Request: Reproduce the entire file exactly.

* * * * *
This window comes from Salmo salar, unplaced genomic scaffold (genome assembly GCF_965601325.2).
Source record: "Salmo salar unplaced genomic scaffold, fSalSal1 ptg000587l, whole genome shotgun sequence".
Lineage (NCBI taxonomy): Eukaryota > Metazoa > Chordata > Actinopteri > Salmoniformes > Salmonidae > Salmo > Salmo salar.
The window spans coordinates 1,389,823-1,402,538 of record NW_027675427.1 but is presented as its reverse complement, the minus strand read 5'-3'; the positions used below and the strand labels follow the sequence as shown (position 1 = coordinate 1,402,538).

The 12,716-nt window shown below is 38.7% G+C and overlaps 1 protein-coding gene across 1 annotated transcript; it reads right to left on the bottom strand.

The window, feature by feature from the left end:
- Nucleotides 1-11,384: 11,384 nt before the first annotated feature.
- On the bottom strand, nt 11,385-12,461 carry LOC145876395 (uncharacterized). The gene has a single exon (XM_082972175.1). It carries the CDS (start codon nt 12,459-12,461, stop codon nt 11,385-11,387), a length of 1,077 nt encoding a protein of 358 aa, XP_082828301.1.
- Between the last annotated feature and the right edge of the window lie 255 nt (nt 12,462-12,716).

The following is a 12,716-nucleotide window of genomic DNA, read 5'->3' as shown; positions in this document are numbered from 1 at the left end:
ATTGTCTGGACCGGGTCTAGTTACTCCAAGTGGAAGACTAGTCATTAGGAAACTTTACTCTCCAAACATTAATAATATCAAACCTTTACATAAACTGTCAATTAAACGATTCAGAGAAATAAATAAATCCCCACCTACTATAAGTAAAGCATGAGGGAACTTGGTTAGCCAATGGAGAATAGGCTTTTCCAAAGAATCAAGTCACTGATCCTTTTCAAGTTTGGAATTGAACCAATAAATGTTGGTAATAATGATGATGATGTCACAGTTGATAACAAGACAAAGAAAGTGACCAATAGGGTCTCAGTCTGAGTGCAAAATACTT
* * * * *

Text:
This window comes from Salmo salar, unplaced genomic scaffold (genome assembly GCF_965601325.2).
Source record: "Salmo salar unplaced genomic scaffold, fSalSal1 ptg000587l, whole genome shotgun sequence".
Lineage (NCBI taxonomy): Eukaryota > Metazoa > Chordata > Actinopteri > Salmoniformes > Salmonidae > Salmo > Salmo salar.
The window spans coordinates 1,389,823-1,402,538 of record NW_027675427.1 but is presented as its reverse complement, the minus strand read 5'-3'; the positions used below and the strand labels follow the sequence as shown (position 1 = coordinate 1,402,538).

The 12,716-nt window shown below is 38.7% G+C and overlaps 1 protein-coding gene across 1 annotated transcript; it reads right to left on the bottom strand.

The window, feature by feature from the left end:
- Nucleotides 1-11,384: 11,384 nt before the first annotated feature.
- On the bottom strand, nt 11,385-12,461 carry LOC145876395 (uncharacterized). The gene has a single exon (XM_082972175.1). It carries the CDS (start codon nt 12,459-12,461, stop codon nt 11,385-11,387), a length of 1,077 nt encoding a protein of 358 aa, XP_082828301.1.
- Between the last annotated feature and the right edge of the window lie 255 nt (nt 12,462-12,716).

The following is a 12,716-nucleotide window of genomic DNA, read 5'->3' as shown; positions in this document are numbered from 1 at the left end:
ATTGTCTGGACCGGGTCTAGTTACTCCAAGTGGAAGACTAGTCATTAGGAAACTTTACTCTCCAAACATTAATAATATCAAACCTTTACATAAACTGTCAATTAAACGATTCAGAGAAATAAATAAATCCCCACCTACTATAAGTAAAGCATGAGGGAACTTGGTTAGCCAATGGAGAATAGGCTTTTCCAAAGAATCAAGTCACTGATCCTTTTCAAGTTTGGAATTGAACCAATAAATGTTGGTAATAATGATGATGATGTCACAGTTGATAACAAGACAAAGAAAGTGACCAATAGGGTCTCAGTCTGAGTGCAAAATACTT